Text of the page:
Characterization of metabolically active bacterial populations in subseafloor Nankai Trough sediments above, within, and below the sulfate-methane transition zone

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doi: 10.3389/fmicb.2012.00113
Author(s): Mills, Heath J.; Reese, Brandi Kiel; Shepard, Alicia K.; Riedinger, Natascha; Dowd, Scot E.; Morono, Yuki; Inagaki, Fumio
Author Affiliation(s): Primary:
Texas A&M University, Department of Oceanography, College Station, TX, United States
Other:
University of Southern California, United States
University of California-Riverside, United States
Medical Biofilm Research Institute, United States
Japan Agency for Marine-Earth Science and Technology, Japan
Volume Title: Frontiers in Microbiology
Source: Frontiers in Microbiology, Vol.3(Article 113), p.1-12. Publisher: Frontiers Research Foundation, Lausanne, Switzerland. ISSN: 1664-302X
Note: In English. 65 refs.; illus.
Summary: A remarkable number of microbial cells have been enumerated within subseafloor sediments, suggesting a biological impact on geochemical processes in the subseafloor habitat. However, the metabolically active fraction of these populations is largely uncharacterized. In this study, an RNA-based molecular approach was used to determine the diversity and community structure of metabolically active bacterial populations in the upper sedimentary formation of the Nankai Trough seismogenic zone. Samples used in this study were collected from the slope apron sediment overlying the accretionary prism at Site C0004 during the Integrated Ocean Drilling Program Expedition 316. The sediments represented microbial habitats above, within, and below the sulfate-methane transition zone (SMTZ), which was observed approximately 20 m below the seafloor (mbsf). Small subunit ribosomal RNA were extracted, quantified, amplified, and sequenced using high-throughput 454 pyrosequencing, indicating the occurrence of metabolically active bacterial populations to a depth of 57 mbsf. Transcript abundance and bacterial diversity decreased with increasing depth. The two communities below the SMTZ were similar at the phylum level, however only a 24% overlap was observed at the genus level. Active bacterial community composition was not confined to geochemically predicted redox stratification despite the deepest sample being more than 50 m below the oxic/anoxic interface. Genus-level classification suggested that the metabolically active subseafloor bacterial populations had similarities to previously cultured organisms. This allowed predictions of physiological potential, expanding understanding of the subseafloor microbial ecosystem. Unique community structures suggest very diverse active populations compared to previous DNA-based diversity estimates, providing more support for enhancing community characterizations using more advanced sequencing techniques.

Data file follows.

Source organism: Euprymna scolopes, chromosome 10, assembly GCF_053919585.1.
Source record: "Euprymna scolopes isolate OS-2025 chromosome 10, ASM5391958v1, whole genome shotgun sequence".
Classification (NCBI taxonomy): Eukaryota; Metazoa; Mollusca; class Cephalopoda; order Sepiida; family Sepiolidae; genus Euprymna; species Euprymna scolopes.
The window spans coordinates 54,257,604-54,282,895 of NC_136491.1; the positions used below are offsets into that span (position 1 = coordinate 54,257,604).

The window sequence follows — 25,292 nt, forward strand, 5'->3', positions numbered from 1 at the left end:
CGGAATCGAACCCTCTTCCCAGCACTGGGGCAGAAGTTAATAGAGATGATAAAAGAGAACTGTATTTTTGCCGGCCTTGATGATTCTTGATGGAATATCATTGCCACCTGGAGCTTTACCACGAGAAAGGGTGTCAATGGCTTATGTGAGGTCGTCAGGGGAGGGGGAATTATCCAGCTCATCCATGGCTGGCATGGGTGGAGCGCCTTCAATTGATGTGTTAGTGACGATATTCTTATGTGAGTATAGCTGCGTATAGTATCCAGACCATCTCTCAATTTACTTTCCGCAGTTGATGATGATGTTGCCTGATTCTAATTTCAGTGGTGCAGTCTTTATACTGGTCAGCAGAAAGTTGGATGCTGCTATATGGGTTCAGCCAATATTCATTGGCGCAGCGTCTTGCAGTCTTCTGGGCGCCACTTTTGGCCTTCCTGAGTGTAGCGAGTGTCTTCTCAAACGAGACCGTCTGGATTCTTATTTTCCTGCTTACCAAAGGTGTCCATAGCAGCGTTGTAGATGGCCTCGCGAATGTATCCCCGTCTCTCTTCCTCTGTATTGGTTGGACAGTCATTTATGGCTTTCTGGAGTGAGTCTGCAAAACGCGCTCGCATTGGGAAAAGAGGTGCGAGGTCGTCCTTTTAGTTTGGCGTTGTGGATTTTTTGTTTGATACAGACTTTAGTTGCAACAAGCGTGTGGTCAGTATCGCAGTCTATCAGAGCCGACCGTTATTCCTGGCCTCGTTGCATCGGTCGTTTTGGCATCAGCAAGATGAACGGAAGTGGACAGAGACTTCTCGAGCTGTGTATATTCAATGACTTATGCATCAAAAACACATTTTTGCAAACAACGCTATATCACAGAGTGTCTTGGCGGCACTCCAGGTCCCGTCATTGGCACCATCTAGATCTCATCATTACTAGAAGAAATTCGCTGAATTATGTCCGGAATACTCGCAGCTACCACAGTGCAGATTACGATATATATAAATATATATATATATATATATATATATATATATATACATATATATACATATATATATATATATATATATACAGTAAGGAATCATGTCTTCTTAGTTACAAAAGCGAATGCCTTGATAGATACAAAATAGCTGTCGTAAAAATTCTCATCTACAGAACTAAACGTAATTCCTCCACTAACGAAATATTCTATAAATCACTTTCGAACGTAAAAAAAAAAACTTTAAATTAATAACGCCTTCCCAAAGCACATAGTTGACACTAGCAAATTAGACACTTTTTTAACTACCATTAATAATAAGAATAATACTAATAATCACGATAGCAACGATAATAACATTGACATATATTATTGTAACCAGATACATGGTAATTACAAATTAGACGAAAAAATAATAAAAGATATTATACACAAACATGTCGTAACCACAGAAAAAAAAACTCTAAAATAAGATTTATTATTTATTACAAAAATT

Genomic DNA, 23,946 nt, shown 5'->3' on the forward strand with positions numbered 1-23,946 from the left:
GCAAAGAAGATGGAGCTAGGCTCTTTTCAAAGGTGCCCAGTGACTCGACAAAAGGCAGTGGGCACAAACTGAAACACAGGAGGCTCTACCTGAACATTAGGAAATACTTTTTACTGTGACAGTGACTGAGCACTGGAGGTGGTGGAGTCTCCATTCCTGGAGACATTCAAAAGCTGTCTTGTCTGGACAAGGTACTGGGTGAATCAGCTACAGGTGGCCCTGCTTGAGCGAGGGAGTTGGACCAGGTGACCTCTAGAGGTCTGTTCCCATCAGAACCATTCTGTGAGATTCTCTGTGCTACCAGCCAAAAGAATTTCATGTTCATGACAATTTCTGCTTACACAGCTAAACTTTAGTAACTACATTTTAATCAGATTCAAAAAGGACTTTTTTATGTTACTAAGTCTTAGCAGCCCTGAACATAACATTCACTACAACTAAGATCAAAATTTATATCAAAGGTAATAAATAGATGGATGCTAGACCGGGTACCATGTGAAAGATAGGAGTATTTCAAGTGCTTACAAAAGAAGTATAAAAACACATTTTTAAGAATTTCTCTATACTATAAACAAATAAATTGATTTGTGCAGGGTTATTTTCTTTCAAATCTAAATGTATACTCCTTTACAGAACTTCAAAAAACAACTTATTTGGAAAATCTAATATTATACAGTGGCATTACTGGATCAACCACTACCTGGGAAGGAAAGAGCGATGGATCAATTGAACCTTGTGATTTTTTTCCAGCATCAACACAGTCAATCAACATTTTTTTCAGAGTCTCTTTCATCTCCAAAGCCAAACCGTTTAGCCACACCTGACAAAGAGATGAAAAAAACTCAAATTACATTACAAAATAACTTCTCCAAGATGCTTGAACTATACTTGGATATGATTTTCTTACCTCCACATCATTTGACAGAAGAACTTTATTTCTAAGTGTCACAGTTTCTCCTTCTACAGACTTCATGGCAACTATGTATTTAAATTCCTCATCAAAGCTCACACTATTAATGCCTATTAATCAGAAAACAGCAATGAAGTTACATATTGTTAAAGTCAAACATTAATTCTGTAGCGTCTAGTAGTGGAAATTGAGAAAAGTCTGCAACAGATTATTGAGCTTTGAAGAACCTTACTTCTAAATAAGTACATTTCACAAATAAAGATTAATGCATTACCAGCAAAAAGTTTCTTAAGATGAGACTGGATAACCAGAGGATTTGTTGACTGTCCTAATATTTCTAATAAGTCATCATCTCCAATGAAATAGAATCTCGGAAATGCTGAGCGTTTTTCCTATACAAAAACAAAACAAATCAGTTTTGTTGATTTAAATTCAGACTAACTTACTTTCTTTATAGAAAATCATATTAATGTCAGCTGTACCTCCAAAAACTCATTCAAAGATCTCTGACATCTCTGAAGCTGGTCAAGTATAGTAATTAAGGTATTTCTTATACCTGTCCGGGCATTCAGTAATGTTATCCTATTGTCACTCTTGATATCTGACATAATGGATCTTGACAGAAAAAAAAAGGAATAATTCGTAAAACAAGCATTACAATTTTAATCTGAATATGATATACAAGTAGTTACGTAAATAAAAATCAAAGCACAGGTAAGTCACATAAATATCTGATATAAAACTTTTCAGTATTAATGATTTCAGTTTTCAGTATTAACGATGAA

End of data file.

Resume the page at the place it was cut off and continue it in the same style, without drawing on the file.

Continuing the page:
Year of Publication: 2012
Research Program: IODP Integrated Ocean Drilling Program
Key Words: 22 Environmental Geology; Asia; Bacteria; Biochemistry; Biosphere; Communities; Cores; Depth; Ecology; Far East; Genetics; IODP Site C0004; Integrated Ocean Drilling Program; Japan; Marine sediments; Metabolism; Microorganisms; NanTroSEIZE; Nankai Trough; North Pacific; Northwest Pacific; Nucleic acids; Pacific Ocean; Phylogeny; Pore water; RNA; Sediments; Species diversity; West Pacific
Coordinates: N331300 N331300 E1364300 E1364300
Record ID: 2013048189
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